Threat No. 2 — National Association for College Admission Counseling (NACAC) Changes
At their annual meeting this fall, NACAC (The National Association for College Admission Counseling) voted to suspend their Code of Ethics and Professional Practices (CEPP). This action was in response to a challenge from the Department of Justice, which had determined that the CEPP amounted to collusion on the part of colleges and universities because it limited student choice.
For decades NACAC members had agreed not to:
- Provide incentives for Early Decision;
- Recruit students who had committed elsewhere;
- Pursue students after 1 May (with the exception of wait lists); or
- Recruit students enrolled elsewhere, unless the student initiated the process.
The DOJ averred that families were not benefitting from a truly open and competitive market. Many NACAC members, especially high-school guidance counselors, believed that the CEPP helped them to place students in institutions where they would be most successful. Both sides have valid points.
Given the recent meteoric rise in discount rates, it is hard to imagine families will see significant savings, but bidding wars may become common practice.
A number of colleges had worked outside the CEPP guidelines before the recent suspension. This was especially true regarding incentives for Early Decision.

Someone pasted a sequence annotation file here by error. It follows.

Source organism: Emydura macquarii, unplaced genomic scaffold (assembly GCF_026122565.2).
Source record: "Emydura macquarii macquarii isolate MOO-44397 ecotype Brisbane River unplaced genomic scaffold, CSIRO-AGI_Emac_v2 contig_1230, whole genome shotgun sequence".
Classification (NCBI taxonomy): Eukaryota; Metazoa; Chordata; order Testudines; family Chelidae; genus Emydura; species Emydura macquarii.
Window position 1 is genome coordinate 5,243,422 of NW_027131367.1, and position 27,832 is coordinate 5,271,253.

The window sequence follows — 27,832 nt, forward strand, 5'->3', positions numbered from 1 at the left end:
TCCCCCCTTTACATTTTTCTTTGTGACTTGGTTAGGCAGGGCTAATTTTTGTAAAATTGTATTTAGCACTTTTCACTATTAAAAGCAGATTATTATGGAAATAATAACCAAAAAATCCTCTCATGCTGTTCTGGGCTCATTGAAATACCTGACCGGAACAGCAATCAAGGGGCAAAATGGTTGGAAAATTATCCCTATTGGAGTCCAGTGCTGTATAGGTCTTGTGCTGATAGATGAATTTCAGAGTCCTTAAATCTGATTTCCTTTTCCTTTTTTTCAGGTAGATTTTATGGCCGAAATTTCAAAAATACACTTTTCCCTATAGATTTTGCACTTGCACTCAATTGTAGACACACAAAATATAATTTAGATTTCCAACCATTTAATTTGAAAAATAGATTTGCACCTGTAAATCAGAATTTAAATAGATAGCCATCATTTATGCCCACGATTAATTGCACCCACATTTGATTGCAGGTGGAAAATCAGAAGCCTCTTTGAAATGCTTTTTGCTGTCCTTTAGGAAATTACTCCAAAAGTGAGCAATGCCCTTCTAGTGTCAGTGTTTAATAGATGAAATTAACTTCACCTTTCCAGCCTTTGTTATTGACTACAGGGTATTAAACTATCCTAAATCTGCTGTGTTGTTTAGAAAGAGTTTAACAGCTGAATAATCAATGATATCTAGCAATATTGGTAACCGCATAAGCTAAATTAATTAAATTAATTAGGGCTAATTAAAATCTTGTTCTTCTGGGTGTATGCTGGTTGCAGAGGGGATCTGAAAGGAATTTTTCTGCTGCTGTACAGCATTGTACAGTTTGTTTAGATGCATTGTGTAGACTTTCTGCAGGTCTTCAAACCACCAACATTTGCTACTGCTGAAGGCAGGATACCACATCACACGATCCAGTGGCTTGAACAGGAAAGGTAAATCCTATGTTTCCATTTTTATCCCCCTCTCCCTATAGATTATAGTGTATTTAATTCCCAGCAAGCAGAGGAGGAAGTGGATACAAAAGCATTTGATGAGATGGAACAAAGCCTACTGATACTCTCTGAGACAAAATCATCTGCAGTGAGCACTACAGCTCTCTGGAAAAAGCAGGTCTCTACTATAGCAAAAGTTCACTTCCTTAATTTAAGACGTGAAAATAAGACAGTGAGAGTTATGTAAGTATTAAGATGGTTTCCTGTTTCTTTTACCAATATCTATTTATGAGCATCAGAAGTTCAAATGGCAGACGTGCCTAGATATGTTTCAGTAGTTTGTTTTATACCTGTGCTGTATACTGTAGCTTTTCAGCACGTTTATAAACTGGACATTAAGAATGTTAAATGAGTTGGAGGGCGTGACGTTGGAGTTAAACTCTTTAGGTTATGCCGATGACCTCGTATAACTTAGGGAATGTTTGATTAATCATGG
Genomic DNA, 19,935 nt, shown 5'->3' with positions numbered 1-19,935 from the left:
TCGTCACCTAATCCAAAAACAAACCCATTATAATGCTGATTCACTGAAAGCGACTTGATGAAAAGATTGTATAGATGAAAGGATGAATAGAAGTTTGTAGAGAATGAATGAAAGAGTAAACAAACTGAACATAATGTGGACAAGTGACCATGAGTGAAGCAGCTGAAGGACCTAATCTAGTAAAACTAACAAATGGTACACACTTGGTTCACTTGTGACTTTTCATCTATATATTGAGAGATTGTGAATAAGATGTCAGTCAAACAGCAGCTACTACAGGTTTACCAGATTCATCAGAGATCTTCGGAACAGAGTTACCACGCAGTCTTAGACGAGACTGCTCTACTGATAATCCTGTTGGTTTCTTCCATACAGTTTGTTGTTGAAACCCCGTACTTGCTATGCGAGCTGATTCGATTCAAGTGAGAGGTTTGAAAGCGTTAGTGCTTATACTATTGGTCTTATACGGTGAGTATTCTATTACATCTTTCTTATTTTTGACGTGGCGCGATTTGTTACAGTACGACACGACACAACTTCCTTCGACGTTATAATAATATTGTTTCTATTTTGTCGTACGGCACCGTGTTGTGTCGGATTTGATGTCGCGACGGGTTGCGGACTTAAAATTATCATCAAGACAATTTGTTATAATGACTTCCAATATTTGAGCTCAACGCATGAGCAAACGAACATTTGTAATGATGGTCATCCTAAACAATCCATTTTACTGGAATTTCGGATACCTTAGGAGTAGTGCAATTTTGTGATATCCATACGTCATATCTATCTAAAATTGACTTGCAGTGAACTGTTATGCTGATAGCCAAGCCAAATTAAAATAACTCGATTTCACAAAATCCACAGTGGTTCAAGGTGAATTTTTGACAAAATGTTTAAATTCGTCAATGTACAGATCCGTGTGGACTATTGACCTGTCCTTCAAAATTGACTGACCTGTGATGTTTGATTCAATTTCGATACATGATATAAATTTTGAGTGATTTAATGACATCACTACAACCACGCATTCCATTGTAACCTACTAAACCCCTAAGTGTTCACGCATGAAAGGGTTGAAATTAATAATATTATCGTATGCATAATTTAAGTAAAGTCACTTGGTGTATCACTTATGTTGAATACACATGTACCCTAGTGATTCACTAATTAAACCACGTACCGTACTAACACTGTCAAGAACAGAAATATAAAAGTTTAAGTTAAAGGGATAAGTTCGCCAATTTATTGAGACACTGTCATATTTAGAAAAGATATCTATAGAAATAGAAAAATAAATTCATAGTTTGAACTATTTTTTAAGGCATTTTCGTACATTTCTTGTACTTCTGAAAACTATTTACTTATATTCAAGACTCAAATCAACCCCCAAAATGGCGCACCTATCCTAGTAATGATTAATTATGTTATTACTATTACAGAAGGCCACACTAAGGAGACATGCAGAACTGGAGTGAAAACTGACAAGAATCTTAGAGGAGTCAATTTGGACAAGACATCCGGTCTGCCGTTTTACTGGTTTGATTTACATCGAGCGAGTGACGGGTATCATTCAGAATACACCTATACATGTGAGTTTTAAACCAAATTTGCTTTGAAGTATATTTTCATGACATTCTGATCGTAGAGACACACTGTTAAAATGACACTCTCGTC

The changes of practice that are receiving the most attention on campuses this fall are the new allowances for institutions to continue recruiting students who have already committed to another university and to initiate the recruitment of students who are enrolled elsewhere.
In an October survey of enrollment professionals conducted by EAB, a larger portion of institutions were implementing new efforts to retain recruited students than were planning to “poach” from others.
A third were allotting additional strategic financial aid, and a similar portion was planning to significantly increase the amount of their deposits to make it less attractive to switch to another institution. A ninth were considering pursing applicants who had enrolled at a competitor, and about twice that many were considering continuing to recruit students who had deposited at another institution.
Four out of five institutions surveyed, said they were stepping up summer communication with deposited students. Many indicated that they were accelerating housing and roommate assignments and course schedules.
In our era of instant delivery, these are meaningful gestures to prospective students and their families. Many of them are aware of the thousands of students who take more than four years to graduate because of a shortage of required classes, but this a typically a symptom of large public schools. Among nearly all private liberal arts colleges, that doesn’t happen. A hallmark of our institutions has been an onboarding process that included multiple interactions between students and faculty advisors before selecting a bespoke set of courses for that students.
I am glad that many of the changes that are taking place will streamline the enrollment process for our students, but I fear more and more of them will be entranced by bidding wars and perks rather than fit and return on investment.
I hope in this new “wild west” of enrollment practices that, like Susquehanna, our sister institutions stay focused on their missions and the best interests of the students we were all founded to serve.